Powdered almonds are often called for in pastries and candies, especially in French recipes. Powdered almonds are blanched or natural almonds that are ground into a powder with a small amount of sugar. The sugar absorbs the oil that would otherwise make the nuts into almond butter.
You can use any type of unsalted almonds you have on hand. Don’t use salted almonds, though, as it might be harder to grind up the almond powder and the result will be too salty. Blanched almonds (white, without their skin) will make for a visually appealing white powder, while natural almonds will make a brown powder. Slivered or sliced almonds will reduce the time it takes to make almond powder because they’re already cut into smaller pieces, but they are often much more expensive than whole almonds. Whole unsalted almonds, both natural and blanched, are the least expensive if you buy them from the bulk food section of the grocery store. The Proctor Metropolitan Market, Safeway, and Top Foods have good selections of nuts in their bulk food sections.
You can scale this recipe up if you need more powdered almonds, but almond powder is easiest and best to make in small (less than 1 cup) batches. It’s important to note that you should subtract the amount of sugar you use from the original recipe. The 2 Tablespoons (or more if you scale up!) of sugar from the powdered almonds will be added into the recipe when you add in the powdered almonds, so don’t include the whole amount of sugar that the recipe calls for, or you will get a final product that is too sweet.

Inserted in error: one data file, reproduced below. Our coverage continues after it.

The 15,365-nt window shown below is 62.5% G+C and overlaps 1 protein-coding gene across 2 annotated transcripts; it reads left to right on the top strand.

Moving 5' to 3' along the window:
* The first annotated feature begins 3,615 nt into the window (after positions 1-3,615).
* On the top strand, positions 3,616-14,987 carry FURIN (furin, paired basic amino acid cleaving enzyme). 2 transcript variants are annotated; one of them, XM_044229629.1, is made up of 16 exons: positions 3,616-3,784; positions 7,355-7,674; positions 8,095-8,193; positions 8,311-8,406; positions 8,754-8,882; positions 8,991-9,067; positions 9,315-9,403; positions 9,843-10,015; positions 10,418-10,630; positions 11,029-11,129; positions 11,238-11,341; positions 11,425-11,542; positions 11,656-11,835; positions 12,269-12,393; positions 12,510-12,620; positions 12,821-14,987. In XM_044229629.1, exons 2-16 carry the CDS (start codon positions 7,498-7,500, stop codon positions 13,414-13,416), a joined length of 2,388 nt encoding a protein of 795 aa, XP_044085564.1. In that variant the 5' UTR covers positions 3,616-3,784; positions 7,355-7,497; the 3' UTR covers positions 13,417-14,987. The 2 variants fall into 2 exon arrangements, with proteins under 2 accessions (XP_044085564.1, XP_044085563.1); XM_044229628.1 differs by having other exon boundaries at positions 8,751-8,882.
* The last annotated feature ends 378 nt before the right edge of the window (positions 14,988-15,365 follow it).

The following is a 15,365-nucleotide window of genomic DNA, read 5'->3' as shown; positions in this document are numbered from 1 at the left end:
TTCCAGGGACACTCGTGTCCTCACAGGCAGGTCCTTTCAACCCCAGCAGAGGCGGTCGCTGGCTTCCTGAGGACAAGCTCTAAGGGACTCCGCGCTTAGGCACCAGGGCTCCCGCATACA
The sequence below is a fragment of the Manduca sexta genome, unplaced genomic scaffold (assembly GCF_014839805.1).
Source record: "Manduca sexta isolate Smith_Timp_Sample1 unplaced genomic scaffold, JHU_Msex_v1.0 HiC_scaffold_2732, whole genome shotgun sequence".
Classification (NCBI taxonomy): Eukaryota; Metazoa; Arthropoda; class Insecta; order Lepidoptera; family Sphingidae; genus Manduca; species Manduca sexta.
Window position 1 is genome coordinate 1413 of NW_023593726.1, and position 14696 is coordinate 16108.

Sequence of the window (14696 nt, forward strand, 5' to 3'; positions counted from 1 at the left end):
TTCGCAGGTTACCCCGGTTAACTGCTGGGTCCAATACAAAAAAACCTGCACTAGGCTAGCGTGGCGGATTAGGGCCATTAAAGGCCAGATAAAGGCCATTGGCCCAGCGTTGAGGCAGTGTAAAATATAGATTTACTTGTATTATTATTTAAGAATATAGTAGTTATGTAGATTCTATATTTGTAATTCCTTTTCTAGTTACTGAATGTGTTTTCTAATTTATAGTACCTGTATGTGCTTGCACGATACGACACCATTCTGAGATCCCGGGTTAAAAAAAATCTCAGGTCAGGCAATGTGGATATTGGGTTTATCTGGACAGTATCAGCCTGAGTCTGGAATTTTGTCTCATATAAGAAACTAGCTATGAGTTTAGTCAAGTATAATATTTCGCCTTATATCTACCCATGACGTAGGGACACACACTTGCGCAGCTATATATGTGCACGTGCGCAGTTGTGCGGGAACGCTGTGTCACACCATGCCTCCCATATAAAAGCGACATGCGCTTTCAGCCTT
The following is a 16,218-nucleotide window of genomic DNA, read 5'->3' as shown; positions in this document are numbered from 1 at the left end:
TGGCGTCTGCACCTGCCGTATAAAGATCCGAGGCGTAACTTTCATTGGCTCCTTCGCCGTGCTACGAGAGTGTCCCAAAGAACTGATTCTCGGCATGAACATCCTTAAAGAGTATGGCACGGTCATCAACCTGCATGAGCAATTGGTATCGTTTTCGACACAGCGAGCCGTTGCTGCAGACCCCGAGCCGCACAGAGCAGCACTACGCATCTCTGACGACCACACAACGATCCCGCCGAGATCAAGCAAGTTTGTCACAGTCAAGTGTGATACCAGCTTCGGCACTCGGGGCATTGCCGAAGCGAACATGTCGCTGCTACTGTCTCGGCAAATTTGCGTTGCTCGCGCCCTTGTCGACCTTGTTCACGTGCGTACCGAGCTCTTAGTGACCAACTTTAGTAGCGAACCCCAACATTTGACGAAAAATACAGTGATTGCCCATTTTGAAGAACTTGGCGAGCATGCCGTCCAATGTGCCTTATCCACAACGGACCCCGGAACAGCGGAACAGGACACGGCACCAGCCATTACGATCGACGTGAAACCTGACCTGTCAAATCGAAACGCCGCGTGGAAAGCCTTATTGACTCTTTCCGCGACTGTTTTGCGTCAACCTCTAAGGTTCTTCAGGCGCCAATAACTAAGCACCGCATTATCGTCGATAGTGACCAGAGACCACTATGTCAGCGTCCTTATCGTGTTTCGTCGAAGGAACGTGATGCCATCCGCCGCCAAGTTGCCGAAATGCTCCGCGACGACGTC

- 1/4 Cup unsalted almonds – natural almonds, blanched almonds, slivered almonds, or sliced almonds
- 2 Tablespoons white sugar
- In a food processor or blender, add the almonds and the sugar. Pulse frequently until the almonds have become powdery, and there aren’t too many large chunks of nuts left; 3-5 minutes. Grinding the almonds will be very loud at first, but will get quieter as the big chunks are ground. Don’t let the appliance run too long, as it might overheat!
- Sift the almond powder through a finely-meshed sifter to remove the big chunks of nuts. Almond powder is best if used fairly quickly, since it goes stale quickly. Store almond powder in an airtight container in the refrigerator for up to a week. If left in a warm environment, the nut oils may go rancid, and then all your effort will be for naught!
Powdered almonds can be used by people with Celiac disease in recipes as a type of “flour”. If you plan on using powdered almonds frequently or you don’t want to make your own, you can buy pre-made almond flour. Almond flour is ground almonds that have already had their oil pressed out. You can buy almond flour at many health food stores in the baking aisle or bulk food section. Trader Joe’s has almond flour. Make sure to keep almond flour in an airtight container in the refrigerator or freezer, as it will quickly go rancid if left at room temperature.
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For more info: Make a great pastry with powdered almonds, Jésuites. See parts one and two of my Jésuite articles.
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